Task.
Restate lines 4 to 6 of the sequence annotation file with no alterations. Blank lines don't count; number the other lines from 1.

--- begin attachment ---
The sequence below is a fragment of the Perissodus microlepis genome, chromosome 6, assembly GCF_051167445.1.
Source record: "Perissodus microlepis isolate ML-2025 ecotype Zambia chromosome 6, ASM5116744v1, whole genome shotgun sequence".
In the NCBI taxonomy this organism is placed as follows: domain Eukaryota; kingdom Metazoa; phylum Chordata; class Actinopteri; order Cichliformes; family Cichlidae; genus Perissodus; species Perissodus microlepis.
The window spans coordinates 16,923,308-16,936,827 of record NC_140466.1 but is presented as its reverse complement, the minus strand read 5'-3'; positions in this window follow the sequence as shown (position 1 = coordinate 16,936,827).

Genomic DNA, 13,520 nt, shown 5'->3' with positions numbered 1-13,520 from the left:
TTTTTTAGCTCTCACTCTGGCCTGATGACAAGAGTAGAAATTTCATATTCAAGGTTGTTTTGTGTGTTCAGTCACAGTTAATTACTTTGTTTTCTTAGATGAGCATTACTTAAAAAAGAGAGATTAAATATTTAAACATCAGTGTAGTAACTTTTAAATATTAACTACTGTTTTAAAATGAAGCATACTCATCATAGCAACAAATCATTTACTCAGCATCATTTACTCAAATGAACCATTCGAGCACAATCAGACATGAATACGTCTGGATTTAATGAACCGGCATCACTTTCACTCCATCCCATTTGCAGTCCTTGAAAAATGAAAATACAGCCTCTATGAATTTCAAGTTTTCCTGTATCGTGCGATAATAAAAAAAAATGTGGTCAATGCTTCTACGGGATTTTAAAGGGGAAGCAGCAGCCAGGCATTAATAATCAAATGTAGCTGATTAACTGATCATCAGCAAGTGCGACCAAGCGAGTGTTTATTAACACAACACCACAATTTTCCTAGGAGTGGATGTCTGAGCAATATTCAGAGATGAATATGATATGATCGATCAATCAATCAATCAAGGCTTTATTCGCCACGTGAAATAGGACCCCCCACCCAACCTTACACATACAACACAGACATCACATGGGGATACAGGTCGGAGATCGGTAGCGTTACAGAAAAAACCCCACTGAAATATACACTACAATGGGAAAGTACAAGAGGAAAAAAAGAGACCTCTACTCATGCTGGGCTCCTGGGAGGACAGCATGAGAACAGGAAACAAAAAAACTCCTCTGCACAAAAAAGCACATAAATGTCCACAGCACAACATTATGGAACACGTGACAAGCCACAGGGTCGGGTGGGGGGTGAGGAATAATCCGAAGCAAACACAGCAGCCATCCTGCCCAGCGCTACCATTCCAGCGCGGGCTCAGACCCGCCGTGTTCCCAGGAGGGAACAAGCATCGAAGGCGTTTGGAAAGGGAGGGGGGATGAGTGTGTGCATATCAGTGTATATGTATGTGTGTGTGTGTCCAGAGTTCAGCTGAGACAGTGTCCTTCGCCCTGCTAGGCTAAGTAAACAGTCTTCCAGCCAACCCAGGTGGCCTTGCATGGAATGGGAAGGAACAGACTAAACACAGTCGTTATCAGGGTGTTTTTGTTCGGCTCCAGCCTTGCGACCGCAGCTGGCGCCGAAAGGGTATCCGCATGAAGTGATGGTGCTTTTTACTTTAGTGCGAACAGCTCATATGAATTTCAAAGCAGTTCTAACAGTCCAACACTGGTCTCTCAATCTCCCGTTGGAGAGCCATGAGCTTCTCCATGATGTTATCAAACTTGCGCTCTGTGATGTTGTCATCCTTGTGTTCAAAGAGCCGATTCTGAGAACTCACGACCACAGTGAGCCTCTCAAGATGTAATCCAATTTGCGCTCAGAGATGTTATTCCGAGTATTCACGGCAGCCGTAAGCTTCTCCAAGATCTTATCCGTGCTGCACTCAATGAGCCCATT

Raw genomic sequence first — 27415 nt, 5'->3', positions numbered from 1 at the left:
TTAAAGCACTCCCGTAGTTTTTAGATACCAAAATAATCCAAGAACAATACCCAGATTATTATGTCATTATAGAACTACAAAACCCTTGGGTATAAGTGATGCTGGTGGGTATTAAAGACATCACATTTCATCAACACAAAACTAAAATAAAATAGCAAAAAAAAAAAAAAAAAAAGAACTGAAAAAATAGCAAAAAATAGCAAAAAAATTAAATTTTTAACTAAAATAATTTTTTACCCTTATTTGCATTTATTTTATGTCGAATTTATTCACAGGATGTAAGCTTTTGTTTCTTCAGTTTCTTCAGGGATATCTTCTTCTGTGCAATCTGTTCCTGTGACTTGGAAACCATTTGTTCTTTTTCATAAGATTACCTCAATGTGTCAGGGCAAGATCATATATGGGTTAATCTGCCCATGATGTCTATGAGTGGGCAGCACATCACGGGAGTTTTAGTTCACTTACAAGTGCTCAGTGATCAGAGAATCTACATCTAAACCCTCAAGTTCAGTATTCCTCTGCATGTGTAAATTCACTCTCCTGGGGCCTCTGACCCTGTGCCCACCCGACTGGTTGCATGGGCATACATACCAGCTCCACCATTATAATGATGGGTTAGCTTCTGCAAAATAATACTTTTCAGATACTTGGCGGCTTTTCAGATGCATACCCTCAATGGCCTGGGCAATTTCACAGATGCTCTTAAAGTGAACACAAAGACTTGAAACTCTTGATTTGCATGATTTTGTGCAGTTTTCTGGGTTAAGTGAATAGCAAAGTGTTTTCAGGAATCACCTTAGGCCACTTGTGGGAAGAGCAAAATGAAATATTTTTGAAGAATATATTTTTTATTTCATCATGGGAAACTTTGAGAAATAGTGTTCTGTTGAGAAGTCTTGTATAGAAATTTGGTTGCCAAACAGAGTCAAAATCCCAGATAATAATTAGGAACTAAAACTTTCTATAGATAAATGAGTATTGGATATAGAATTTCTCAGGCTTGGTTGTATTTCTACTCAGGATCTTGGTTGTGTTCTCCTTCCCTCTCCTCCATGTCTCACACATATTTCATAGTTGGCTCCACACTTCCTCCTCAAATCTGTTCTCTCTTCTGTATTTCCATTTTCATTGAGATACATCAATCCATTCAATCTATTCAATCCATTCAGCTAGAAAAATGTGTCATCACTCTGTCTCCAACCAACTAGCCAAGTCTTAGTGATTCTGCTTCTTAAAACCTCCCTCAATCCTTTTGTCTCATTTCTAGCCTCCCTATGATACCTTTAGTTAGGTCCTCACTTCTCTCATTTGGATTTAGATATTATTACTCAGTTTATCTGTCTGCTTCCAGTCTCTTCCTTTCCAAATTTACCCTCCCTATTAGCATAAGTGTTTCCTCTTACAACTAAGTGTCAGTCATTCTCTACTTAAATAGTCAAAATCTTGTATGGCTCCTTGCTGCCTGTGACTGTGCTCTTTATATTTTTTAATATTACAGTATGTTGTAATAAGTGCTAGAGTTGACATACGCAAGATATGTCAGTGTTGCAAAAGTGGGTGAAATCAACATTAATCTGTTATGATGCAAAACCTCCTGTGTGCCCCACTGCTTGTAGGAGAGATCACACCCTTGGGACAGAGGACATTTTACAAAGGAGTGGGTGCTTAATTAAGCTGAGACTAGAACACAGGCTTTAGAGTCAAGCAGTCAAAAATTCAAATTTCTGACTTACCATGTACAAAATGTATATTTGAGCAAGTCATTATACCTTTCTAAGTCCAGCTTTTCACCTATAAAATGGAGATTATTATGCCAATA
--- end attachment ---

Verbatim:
The window spans coordinates 16,923,308-16,936,827 of record NC_140466.1 but is presented as its reverse complement, the minus strand read 5'-3'; positions in this window follow the sequence as shown (position 1 = coordinate 16,936,827).

Genomic DNA, 13,520 nt, shown 5'->3' with positions numbered 1-13,520 from the left:
TTTTTTAGCTCTCACTCTGGCCTGATGACAAGAGTAGAAATTTCATATTCAAGGTTGTTTTGTGTGTTCAGTCACAGTTAATTACTTTGTTTTCTTAGATGAGCATTACTTAAAAAAGAGAGATTAAATATTTAAACATCAGTGTAGTAACTTTTAAATATTAACTACTGTTTTAAAATGAAGCATACTCATCATAGCAACAAATCATTTACTCAGCATCATTTACTCAAATGAACCATTCGAGCACAATCAGACATGAATACGTCTGGATTTAATGAACCGGCATCACTTTCACTCCATCCCATTTGCAGTCCTTGAAAAATGAAAATACAGCCTCTATGAATTTCAAGTTTTCCTGTATCGTGCGATAATAAAAAAAAATGTGGTCAATGCTTCTACGGGATTTTAAAGGGGAAGCAGCAGCCAGGCATTAATAATCAAATGTAGCTGATTAACTGATCATCAGCAAGTGCGACCAAGCGAGTGTTTATTAACACAACACCACAATTTTCCTAGGAGTGGATGTCTGAGCAATATTCAGAGATGAATATGATATGATCGATCAATCAATCAATCAAGGCTTTATTCGCCACGTGAAATAGGACCCCCCACCCAACCTTACACATACAACACAGACATCACATGGGGATACAGGTCGGAGATCGGTAGCGTTACAGAAAAAACCCCACTGAAATATACACTACAATGGGAAAGTACAAGAGGAAAAAAAGAGACCTCTACTCATGCTGGGCTCCTGGGAGGACAGCATGAGAACAGGAAACAAAAAAACTCCTCTGCACAAAAAAGCACATAAATGTCCACAGCACAACATTATGGAACACGTGACAAGCCACAGGGTCGGGTGGGGGGTGAGGAATAATCCGAAGCAAACACAGCAGCCATCCTGCCCAGCGCTACCATTCCAGCGCGGGCTCAGACCCGCCGTGTTCCCAGGAGGGAACAAGCATCGAAGGCGTTTGGAAAGGGAGGGGGGATGAGTGTGTGCATATCAGTGTATATGTATGTGTGTGTGTGTCCAGAGTTCAGCTGAGACAGTGTCCTTCGCCCTGCTAGGCTAAGTAAACAGTCTTCCAGCCAACCCAGGTGGCCTTGCATGGAATGGGAAGGAACAGACTAAACACAGTCGTTATCAGGGTGTTTTTGTTCGGCTCCAGCCTTGCGACCGCAGCTGGCGCCGAAAGGGTATCCGCATGAAGTGATGGTGCTTTTTACTTTAGTGCGAACAGCTCATATGAATTTCAAAGCAGTTCTAACAGTCCAACACTGGTCTCTCAATCTCCCGTTGGAGAGCCATGAGCTTCTCCATGATGTTATCAAACTTGCGCTCTGTGATGTTGTCATCCTTGTGTTCAAAGAGCCGATTCTGAGAACTCACGACCACAGTGAGCCTCTCAAGATGTAATCCAATTTGCGCTCAGAGATGTTATTCCGAGTATTCACGGCAGCCGTAAGCTTCTCCAAGATCTTATCCGTGCTGCACTCAATGAGCCCATT